Included will be the history and contributions that these early settlers made to food offerings and culture. One fascinating story to be explored is that of J. Scott Mosely, a Black man who along with operating a restaurant, offered Madison’s first food cart, selling tamales.
The contribution of Hmong farmers to the local agriculture systems and food culture, as well as Latinx chefs and restauranteurs who help define the area’s food landscape will all be featured in market displays and artwork.
To help assure the success of several small and first time business owners, the market’s MarketReady program provides training and micro-grants to many interested in becoming market vendors. While the application period for the first cohort of participants closed in July of 2017, the program is accepting applications to be added to a waitlist for the program from any small business in the eight-county Madison region, including Dane, Columbia, Dodge, Green, Iowa, Jefferson, Rock, and Sauk counties, with priority given to City of Madison residents.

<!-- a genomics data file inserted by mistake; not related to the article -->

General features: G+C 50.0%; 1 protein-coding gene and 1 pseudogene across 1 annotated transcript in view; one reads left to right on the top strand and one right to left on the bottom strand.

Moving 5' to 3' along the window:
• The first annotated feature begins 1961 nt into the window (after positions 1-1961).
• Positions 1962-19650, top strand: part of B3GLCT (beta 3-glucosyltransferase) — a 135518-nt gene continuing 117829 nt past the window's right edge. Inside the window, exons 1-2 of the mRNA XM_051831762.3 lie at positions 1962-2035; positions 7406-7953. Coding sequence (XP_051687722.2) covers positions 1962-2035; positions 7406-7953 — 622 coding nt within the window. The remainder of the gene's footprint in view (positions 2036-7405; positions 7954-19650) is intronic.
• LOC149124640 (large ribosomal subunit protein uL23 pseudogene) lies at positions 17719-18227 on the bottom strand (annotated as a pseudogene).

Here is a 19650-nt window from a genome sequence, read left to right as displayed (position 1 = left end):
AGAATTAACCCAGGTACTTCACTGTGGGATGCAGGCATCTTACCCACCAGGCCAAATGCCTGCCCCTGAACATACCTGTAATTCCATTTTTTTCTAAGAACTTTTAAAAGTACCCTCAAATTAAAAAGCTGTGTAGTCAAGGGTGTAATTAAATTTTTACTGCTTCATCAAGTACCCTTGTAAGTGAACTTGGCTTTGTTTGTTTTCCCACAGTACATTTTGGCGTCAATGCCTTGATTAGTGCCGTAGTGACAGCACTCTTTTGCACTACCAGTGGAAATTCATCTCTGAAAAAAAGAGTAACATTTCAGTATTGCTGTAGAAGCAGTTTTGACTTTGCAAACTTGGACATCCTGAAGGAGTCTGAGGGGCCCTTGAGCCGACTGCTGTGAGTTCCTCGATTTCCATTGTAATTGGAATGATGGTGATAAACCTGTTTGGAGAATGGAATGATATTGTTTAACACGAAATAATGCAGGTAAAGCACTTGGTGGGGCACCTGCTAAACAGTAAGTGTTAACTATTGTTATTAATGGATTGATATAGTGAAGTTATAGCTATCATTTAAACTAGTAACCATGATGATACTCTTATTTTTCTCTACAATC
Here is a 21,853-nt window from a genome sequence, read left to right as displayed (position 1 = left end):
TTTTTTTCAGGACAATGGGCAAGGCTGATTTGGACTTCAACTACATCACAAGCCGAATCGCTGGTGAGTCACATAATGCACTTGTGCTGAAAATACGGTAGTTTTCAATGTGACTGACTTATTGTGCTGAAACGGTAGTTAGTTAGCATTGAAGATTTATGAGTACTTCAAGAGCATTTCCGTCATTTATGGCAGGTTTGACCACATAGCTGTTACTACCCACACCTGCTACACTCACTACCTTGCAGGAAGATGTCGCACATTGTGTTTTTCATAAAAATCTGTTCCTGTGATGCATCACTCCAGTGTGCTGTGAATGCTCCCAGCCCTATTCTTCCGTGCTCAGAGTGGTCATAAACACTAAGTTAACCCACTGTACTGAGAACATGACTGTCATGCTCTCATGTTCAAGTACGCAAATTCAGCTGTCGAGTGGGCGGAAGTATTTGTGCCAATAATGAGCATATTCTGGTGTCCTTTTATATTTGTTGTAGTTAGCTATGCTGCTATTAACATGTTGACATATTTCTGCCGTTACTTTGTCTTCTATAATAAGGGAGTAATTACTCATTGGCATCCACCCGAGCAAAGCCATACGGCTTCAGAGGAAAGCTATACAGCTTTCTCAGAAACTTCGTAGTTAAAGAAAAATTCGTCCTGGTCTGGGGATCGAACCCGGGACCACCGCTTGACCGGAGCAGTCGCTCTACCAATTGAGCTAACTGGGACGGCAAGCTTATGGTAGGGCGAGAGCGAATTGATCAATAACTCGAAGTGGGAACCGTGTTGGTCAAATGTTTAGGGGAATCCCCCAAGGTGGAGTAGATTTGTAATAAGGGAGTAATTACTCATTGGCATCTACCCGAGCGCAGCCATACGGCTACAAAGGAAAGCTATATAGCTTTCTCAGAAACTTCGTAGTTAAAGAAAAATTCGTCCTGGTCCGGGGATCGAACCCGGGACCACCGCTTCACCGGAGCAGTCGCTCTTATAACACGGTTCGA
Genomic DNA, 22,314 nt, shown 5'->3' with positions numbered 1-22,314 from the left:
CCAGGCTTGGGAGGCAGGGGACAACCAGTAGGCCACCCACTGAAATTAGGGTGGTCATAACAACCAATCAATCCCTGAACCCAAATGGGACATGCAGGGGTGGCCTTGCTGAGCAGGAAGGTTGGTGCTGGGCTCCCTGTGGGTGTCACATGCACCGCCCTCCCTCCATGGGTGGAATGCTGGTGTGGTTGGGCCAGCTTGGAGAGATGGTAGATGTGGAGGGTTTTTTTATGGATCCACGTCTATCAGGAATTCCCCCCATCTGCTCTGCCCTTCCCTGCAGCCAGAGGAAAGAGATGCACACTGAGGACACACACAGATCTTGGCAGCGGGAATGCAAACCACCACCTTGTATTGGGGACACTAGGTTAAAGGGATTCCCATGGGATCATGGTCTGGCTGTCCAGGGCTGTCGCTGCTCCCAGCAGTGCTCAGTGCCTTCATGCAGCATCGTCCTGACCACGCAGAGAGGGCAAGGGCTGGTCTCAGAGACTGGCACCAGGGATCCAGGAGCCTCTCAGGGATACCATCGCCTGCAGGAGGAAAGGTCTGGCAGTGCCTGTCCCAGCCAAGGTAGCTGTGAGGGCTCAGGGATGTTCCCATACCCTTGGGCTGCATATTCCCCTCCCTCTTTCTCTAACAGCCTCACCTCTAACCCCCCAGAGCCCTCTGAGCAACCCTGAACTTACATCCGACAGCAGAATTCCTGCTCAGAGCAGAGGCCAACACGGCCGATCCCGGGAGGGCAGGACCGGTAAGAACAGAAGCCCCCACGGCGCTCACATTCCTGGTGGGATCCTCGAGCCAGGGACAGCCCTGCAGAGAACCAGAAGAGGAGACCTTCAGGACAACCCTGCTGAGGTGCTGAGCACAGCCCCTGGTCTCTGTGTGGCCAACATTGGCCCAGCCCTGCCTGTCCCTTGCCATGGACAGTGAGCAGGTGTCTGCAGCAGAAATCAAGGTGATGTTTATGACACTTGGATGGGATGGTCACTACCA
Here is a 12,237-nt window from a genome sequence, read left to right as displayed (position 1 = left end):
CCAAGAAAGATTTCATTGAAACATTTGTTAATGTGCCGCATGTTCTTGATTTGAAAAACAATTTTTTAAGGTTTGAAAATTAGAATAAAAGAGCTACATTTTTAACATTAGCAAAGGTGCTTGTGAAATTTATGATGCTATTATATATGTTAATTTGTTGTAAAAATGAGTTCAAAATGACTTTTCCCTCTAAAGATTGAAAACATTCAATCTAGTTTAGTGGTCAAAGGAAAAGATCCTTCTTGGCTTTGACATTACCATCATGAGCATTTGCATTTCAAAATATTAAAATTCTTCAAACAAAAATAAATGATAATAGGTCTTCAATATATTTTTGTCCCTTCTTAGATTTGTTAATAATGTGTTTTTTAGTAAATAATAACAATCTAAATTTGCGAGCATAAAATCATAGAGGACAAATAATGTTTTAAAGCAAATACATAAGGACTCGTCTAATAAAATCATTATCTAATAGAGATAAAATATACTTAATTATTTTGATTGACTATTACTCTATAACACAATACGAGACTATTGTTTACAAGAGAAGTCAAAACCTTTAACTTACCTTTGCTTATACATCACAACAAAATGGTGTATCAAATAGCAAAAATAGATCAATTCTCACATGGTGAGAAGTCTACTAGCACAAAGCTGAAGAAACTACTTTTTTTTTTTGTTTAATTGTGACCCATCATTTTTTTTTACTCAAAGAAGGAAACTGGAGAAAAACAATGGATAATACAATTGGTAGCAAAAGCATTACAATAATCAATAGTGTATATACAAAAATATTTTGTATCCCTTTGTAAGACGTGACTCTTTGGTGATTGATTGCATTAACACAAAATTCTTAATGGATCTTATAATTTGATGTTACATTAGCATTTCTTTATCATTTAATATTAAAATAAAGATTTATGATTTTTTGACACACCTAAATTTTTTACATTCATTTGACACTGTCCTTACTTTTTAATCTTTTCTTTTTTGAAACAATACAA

In 2017 MarketReady received 83 applications to fill 30 spots. Participant demographics include:
- 27 % Asian
- 33 % Black
- 33 % first generation immigrants
- 33 % Latinx
- 63 % women
For those small business owners currently enrolled in the program, such as Perfect Imperfections owner Jasmine Banks, it’s a welcome helping hand to their success.
“I imagine at most places and spaces, once you sign on the dotted line you are on your own. That is not the feeling that I get from the Madison Public Market at all,” notes Jasmine, whose company offers handcrafted natural goods for body and home.
Jasmine continues, “As a member of the MarketReady program the resources and support they provide have been worth their weight in gold to help prepare me to get into and sustain being in the market. In addition, the program offers a supportive family feel.
“Also, I love the location. I have lived in this neighborhood my entire life and still reside in the house that I was born and raised in, which is within walking distance from the future home of the Madison Public Market.